The timing for the conference was ideal: A mere week after Europe’s leaders confirm their commitment to CCS with an explicit reference to the technology in the European Union’s 2030 framework on climate and energy (read more here). With the opening of the world’s first full scale commercial CCS facility at Boundary Dam in Canada last month (read more here), the mood at the SCCS Conference was one of optimism and renewed motivation to see European projects delivered.
As Chris Littlecot of the NGO E3G noted: “We now have an open door to CCS”. These were the words with which he encouraged attendees to take the opportunity to think afresh at the breakout session focused on ‘Incentivising CCS to 2030+’. Other breakout sessions addressed ‘R&D catalysts’ and ‘Destination North Sea’.
What the EU can learn from the US
The event was widely attended by leading CCS figures from both sides of the Atlantic. Member of the European Parliament Jude Kirton-Darling spoke of the social arguments for CCS when applied to industry. If Europe is to meet its reindustrialization and growth goals, CCS is going to be a part of the picture. She also mentioned the potential of a European ‘energy union’ (the understandings of which are still varied) to represent the potential of a new ‘internal market’. Kirton-Darling was followed by fellow EU-actor Ilinca Balan from the European Commission. Balan has been driving CCS matters in the Directorate-General for Energy and reported on ongoing policy work. She has also been following the financial developments surrounding the Rotterdam CCS project ROAD, which has recently been given a further extended deadline.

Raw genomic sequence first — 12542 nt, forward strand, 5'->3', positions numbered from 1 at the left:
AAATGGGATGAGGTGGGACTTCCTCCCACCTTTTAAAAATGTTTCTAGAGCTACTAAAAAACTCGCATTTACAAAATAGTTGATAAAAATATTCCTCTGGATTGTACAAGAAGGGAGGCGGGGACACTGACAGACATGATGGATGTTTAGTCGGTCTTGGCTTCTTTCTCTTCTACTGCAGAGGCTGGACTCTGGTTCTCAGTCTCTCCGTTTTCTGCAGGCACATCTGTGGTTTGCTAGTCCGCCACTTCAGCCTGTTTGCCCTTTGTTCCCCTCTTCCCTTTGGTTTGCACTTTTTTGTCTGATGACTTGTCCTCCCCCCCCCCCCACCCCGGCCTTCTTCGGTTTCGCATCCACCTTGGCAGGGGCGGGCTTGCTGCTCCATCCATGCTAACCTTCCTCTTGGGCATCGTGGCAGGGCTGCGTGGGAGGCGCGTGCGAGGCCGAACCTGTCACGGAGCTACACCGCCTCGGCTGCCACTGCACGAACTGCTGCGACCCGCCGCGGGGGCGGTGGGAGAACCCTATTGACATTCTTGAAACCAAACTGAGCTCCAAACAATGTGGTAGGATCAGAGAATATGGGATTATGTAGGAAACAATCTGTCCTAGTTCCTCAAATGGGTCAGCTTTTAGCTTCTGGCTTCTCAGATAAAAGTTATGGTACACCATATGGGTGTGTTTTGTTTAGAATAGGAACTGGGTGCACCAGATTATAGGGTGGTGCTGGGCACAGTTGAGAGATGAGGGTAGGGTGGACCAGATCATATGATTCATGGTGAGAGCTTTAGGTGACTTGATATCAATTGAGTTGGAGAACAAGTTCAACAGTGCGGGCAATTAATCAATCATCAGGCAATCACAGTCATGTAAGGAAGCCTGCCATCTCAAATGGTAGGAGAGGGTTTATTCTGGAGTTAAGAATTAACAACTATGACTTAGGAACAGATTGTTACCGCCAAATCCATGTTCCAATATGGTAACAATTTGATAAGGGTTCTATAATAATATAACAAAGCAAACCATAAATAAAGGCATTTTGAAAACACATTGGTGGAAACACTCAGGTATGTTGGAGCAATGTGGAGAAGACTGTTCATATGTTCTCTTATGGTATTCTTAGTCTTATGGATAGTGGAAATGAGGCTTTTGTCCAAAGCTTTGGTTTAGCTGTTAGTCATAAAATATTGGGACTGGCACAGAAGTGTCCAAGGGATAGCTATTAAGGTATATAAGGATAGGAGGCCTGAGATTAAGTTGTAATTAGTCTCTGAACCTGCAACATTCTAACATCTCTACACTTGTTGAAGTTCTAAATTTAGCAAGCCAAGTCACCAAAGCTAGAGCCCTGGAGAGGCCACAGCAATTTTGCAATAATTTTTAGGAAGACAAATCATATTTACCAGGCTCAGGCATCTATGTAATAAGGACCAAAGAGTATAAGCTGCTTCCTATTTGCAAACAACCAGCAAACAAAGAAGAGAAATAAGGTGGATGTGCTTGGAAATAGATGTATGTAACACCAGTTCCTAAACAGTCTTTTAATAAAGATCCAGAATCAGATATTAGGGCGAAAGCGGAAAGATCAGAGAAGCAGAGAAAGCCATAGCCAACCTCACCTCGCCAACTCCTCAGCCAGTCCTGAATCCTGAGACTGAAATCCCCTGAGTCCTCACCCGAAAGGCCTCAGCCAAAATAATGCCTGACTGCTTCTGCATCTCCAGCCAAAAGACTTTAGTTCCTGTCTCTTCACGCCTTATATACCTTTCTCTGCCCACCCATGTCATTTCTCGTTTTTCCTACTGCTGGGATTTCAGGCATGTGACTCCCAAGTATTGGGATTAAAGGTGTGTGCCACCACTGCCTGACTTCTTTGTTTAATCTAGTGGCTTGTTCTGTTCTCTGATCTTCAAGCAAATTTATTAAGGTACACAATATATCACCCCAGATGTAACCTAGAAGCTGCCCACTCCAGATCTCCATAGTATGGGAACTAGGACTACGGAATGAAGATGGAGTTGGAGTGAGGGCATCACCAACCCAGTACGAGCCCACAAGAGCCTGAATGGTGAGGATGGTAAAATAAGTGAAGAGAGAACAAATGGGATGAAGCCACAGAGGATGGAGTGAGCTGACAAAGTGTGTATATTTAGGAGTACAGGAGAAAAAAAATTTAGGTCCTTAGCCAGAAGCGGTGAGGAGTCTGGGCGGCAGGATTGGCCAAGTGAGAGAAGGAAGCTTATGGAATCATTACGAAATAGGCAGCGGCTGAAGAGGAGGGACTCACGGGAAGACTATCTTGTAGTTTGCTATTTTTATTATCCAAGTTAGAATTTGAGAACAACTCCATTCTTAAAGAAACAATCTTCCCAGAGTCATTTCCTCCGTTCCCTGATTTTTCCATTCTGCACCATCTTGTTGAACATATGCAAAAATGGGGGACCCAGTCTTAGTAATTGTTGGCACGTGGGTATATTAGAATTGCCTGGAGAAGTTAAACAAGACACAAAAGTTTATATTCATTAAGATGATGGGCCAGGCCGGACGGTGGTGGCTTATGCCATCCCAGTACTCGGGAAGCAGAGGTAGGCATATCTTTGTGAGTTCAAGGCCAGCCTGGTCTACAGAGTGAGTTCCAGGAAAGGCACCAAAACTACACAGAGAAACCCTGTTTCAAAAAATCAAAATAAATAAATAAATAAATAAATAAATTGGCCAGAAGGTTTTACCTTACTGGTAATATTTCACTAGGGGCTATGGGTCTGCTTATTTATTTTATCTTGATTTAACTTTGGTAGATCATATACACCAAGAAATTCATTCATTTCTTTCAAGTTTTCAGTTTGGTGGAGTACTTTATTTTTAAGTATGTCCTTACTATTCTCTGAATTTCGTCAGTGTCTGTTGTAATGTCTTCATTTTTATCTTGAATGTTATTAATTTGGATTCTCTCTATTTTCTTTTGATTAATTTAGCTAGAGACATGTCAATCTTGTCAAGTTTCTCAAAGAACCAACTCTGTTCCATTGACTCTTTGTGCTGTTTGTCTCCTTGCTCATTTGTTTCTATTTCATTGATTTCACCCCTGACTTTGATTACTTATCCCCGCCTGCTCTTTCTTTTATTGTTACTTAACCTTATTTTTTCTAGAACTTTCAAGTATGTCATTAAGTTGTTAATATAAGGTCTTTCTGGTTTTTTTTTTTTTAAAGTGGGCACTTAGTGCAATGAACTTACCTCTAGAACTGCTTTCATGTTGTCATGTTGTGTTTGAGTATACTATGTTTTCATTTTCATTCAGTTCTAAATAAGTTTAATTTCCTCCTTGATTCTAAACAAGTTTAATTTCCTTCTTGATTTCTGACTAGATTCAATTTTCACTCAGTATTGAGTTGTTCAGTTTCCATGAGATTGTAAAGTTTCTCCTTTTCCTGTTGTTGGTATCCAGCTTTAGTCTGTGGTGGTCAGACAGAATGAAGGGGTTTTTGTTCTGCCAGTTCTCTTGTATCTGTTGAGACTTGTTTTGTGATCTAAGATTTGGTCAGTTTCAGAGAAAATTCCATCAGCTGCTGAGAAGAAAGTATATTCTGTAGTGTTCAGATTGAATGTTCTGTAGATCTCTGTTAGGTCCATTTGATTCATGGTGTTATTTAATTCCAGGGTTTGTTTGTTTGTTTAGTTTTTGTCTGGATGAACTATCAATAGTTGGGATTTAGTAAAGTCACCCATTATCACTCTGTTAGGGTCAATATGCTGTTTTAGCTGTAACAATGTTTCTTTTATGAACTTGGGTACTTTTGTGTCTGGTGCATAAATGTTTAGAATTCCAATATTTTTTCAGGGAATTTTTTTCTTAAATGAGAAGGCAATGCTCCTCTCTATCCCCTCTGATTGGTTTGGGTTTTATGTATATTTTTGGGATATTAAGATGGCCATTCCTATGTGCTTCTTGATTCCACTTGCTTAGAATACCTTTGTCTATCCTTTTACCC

Joining from the United States and the Clean Air Task Force was Kurt Waltzer, who discussed the US experience with regulatory change and impetus for CCS. With the US’s first full scale commercial CCS facility opening next year at Kemper County, Mississippi, the comparisons offered valuable lessons for Europe. Most poignant was perhaps the CO2 market which exists in the US and which to a significant extent has driven technological development. The use of CO2 for Enhanced Hydrocarbon Recovery (or EOR) as a stepping stone to developing a solid business case for CCS was underlined and Waltzer encouraged Europe not to miss the window of opportunity that now exists to drive CCS with EOR in the North Sea.
The move to implement an Emission Performance Standard (EPS) in the US, which will effectively outlaw certain coal power plants without CCS, was also of interest at the conference. Bellona Europe has submitted a joint call on Europe to follow suit (read more here). But Waltzer also drew attention to other implications of this move, namely that CCS technology will now be legally recognised as feasible technology in the US. This could mean that a building permit for a new power station could be challenged on grounds of not including CCS. These sentiments were echoed by Scottish Minister for Energy, Fergus Ewing, who noted that similar expectations to use best available technology need to also be placed on hydrocarbon producers.